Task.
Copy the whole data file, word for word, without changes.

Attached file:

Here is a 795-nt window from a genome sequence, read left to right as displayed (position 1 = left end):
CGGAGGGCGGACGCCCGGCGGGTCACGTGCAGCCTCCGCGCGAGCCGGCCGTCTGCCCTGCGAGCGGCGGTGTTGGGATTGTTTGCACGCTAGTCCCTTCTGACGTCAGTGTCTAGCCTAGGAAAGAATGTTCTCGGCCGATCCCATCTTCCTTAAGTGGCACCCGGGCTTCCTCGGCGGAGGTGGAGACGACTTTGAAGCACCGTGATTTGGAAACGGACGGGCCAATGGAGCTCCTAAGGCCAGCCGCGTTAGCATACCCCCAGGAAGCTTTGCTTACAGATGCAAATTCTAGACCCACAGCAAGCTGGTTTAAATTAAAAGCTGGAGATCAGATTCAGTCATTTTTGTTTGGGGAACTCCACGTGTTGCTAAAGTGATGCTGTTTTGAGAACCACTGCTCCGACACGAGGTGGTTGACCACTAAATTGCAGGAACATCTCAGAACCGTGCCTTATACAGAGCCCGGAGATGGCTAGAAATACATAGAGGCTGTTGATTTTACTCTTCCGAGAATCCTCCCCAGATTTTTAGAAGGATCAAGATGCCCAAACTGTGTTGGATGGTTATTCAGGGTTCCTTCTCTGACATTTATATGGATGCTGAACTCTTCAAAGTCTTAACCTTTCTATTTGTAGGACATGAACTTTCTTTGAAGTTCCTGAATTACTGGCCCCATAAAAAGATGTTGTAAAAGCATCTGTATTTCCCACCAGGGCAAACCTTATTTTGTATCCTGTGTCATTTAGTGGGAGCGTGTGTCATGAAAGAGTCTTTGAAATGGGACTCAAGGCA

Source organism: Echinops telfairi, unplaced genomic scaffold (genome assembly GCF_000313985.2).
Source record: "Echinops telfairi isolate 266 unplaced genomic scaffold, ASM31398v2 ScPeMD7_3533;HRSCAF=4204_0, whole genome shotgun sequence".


Here is a 795-nt window from a genome sequence, read left to right as displayed (position 1 = left end):
CGGAGGGCGGACGCCCGGCGGGTCACGTGCAGCCTCCGCGCGAGCCGGCCGTCTGCCCTGCGAGCGGCGGTGTTGGGATTGTTTGCACGCTAGTCCCTTCTGACGTCAGTGTCTAGCCTAGGAAAGAATGTTCTCGGCCGATCCCATCTTCCTTAAGTGGCACCCGGGCTTCCTCGGCGGAGGTGGAGACGACTTTGAAGCACCGTGATTTGGAAACGGACGGGCCAATGGAGCTCCTAAGGCCAGCCGCGTTAGCATACCCCCAGGAAGCTTTGCTTACAGATGCAAATTCTAGACCCACAGCAAGCTGGTTTAAATTAAAAGCTGGAGATCAGATTCAGTCATTTTTGTTTGGGGAACTCCACGTGTTGCTAAAGTGATGCTGTTTTGAGAACCACTGCTCCGACACGAGGTGGTTGACCACTAAATTGCAGGAACATCTCAGAACCGTGCCTTATACAGAGCCCGGAGATGGCTAGAAATACATAGAGGCTGTTGATTTTACTCTTCCGAGAATCCTCCCCAGATTTTTAGAAGGATCAAGATGCCCAAACTGTGTTGGATGGTTATTCAGGGTTCCTTCTCTGACATTTATATGGATGCTGAACTCTTCAAAGTCTTAACCTTTCTATTTGTAGGACATGAACTTTCTTTGAAGTTCCTGAATTACTGGCCCCATAAAAAGATGTTGTAAAAGCATCTGTATTTCCCACCAGGGCAAACCTTATTTTGTATCCTGTGTCATTTAGTGGGAGCGTGTGTCATGAAAGAGTCTTTGAAATGGGACTCAAGGCA

Source organism: Echinops telfairi, unplaced genomic scaffold (genome assembly GCF_000313985.2).
Source record: "Echinops telfairi isolate 266 unplaced genomic scaffold, ASM31398v2 ScPeMD7_3533;HRSCAF=4204_0, whole genome shotgun sequence".